Jay-Z, Run DMC, Rappers Made in America Sing a New Tune

Tue., Sep. 11, 2012 3:54 PM EST
by Munson Steed

Economic empowerment ought to be the conscious rap of listeners today. Details regarding skill set exchange should be the rap that rappers play. Jay-Z organized Made in America, but was it a legitimate statement or just a cliché. That’s what we wonder as we dance and applaud in a failed attempt to cloak our frustration over the fact that we lack the tools to succeed and survive.


But the beat goes on and everybody bounces along to the unenlightened rappers song, a constant reminder on the radio of where we went wrong. Dull, empty songs about anatomy to reflect our apathy about the things that used to be and our diminished mentality. Lyrics like “my girl got a flat stomach, ain’t no baby on the way.”


I scratch my  head and wonder why this summer, 80 people in Chicago are dead. And I ponder why all this tragedy is being wrought by members of our own community. And while these heinous crimes are committed against black women and black children, everybody wants to “pop bottles,” and “make it rain” to look forgiven. 


 Jay-Z’s pronouncement of Made in America as the theme for Labor Day, was undermined when Drake took to the stage encouraging the crowd to put their cares aside since we only live once and to just party that day. But what is the message we intend to send, when those who went from rags to riches declare the middle class is dead? 


It was police harassment and racial profiling  that had us up in arms relatively recently. Now Rodney King dies in a swimming pool with drugs in his sytem and we fall in line and follow suit all too conveniently. Black people continue to self-medicate in a futile attempt to relieve the pain, but disgust and depression are hard to escape and it all feels so mundane. It’s no secret that brothers are killing themselves in unprecedented numbers. RIP Chris Lightey, who’s gone on to that eternal slumber.


We conveniently forget that we are one community, and having said that there is no room for mediocrity. Maybe the song should say, “Be a scientist or a professional right now, or you’ll end up dead or worse abused somehow.”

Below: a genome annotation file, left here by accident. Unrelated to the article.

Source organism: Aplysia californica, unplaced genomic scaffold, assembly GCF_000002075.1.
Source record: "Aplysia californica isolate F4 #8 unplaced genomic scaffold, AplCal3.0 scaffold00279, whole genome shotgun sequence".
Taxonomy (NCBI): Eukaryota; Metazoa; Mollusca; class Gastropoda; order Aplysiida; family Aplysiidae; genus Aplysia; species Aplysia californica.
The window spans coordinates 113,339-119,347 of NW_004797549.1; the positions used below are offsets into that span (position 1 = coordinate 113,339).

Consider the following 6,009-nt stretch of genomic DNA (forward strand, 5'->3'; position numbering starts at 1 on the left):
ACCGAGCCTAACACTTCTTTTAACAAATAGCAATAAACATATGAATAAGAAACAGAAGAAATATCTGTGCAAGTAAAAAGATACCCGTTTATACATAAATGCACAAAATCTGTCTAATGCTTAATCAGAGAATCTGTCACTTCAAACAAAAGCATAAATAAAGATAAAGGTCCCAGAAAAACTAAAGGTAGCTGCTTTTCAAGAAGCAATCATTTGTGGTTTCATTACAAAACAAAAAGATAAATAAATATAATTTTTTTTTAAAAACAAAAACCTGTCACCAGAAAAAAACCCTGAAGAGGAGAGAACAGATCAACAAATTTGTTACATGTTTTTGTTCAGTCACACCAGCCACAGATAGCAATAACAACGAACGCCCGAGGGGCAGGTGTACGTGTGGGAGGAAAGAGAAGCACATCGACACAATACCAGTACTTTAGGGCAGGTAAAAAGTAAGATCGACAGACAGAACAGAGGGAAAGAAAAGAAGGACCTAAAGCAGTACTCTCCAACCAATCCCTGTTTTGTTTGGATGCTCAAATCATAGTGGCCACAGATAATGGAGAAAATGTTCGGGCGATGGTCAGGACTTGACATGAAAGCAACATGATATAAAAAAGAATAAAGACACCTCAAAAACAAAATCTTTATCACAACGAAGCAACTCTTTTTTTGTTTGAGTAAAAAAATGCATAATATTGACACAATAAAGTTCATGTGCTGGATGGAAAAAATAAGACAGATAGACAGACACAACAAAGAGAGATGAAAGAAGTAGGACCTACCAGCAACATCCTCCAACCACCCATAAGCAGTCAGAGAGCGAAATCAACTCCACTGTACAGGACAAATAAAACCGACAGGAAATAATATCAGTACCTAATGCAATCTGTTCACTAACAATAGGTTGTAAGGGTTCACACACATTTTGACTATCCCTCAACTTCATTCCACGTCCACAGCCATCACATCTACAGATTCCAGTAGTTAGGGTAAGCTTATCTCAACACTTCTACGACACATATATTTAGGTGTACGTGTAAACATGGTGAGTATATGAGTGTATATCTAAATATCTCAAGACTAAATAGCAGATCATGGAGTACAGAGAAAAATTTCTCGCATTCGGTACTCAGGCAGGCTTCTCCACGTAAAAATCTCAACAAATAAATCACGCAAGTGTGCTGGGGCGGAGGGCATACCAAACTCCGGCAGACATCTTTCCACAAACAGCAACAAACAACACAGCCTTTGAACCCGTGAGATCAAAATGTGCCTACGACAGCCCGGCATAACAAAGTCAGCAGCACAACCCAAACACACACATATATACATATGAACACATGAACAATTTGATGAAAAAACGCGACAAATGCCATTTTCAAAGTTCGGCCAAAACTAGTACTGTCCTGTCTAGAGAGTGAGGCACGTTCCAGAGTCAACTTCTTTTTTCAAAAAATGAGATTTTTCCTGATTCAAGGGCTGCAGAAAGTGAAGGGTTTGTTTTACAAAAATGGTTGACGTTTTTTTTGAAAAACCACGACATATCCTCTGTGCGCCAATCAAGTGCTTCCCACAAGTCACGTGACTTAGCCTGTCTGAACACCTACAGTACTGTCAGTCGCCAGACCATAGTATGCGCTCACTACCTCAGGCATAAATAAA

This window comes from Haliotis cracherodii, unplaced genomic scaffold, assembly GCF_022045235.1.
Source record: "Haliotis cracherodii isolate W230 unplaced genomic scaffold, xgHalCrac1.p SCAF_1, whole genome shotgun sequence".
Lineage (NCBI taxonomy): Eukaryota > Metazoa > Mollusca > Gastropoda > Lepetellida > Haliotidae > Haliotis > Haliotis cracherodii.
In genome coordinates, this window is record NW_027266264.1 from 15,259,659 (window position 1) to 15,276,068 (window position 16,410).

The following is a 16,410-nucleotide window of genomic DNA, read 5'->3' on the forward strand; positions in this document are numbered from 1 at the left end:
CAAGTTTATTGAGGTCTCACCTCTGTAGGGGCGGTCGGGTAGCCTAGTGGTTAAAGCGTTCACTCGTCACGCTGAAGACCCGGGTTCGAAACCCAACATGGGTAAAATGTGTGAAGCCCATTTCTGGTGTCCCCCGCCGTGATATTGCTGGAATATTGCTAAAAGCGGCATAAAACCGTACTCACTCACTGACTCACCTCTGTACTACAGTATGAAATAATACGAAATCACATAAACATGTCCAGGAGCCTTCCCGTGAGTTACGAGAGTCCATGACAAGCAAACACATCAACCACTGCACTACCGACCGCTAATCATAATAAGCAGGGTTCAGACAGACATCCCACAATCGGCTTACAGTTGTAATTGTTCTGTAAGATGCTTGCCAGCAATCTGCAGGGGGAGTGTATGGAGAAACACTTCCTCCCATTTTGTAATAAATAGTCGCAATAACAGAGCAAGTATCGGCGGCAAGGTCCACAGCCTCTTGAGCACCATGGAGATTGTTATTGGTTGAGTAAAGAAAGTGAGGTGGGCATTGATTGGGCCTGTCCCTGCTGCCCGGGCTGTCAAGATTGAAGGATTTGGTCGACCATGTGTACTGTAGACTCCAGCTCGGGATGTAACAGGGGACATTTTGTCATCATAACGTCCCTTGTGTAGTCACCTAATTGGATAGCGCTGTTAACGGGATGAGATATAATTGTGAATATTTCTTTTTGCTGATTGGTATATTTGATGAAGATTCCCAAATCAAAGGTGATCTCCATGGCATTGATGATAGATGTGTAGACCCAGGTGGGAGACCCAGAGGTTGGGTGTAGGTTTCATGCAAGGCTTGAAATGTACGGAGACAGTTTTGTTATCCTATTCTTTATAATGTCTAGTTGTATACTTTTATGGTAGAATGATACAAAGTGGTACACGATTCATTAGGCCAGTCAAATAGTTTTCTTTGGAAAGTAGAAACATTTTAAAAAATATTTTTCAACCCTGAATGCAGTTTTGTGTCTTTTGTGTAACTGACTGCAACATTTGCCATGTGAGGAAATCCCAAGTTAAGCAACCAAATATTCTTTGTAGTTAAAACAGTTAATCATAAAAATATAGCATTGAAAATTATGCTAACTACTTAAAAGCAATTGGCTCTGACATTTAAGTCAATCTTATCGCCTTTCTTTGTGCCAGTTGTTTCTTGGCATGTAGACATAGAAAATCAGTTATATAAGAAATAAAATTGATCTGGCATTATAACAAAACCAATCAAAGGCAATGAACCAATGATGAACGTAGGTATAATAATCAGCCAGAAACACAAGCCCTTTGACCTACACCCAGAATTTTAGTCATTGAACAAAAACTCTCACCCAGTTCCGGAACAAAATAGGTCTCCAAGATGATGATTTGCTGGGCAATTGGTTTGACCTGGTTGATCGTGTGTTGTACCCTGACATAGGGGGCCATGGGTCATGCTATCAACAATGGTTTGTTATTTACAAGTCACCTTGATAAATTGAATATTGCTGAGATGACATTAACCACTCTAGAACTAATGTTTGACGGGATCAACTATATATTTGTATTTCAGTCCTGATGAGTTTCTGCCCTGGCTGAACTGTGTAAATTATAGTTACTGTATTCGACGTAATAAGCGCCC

But even lawyers and doctors are not immune, economic disparity affects even tycoons. Corporate downsizing and sending jobs away, means we can all expect a reduction in pay. And if that’s not enough to rattle your cage, they’ll try to send you — if not to a box to a cell for display.


What does hip-hop really have to say? They say don’t stress on hip-hop for the problems we face, but even 2 Chainz tries to give you some examples of success today.

I am not certain that enough understand that success is not in the music game anymore, or in sports where only a few are fortunate enough to run up and down that floor. Success is in knowing what it will take for you to get and have more.


The consciousness that we tout as so paramount to our existence, is in need of a philosophical overhaul and some spiritual assistance. The fact that we know we can come together and make a difference means that we can’t cover our eyes, and make excuses for not being focused on the prize.

And Nicki Minaj with her pink and yellow, sherbert-colored hair, is using her celebrity status and her pop star platform to make sure you are listening. But the girls who are trying to follow in her footsteps, must undertsand that there are things that we all have to do to avoid being labeled culturally and musically inept.


And we are going to have to change how we view success, and be firm in our stand that it will not come from doing less. And while we are talking about those not graduating from school, know that that nearly 50 percent are destined to lose. Another song in the making, another life for the taking. Like Chief Keef’s hit “I Don’t Like,” without education more doom will make into that tune.  

 And again, 80 have died to this day. 


Munson Steed


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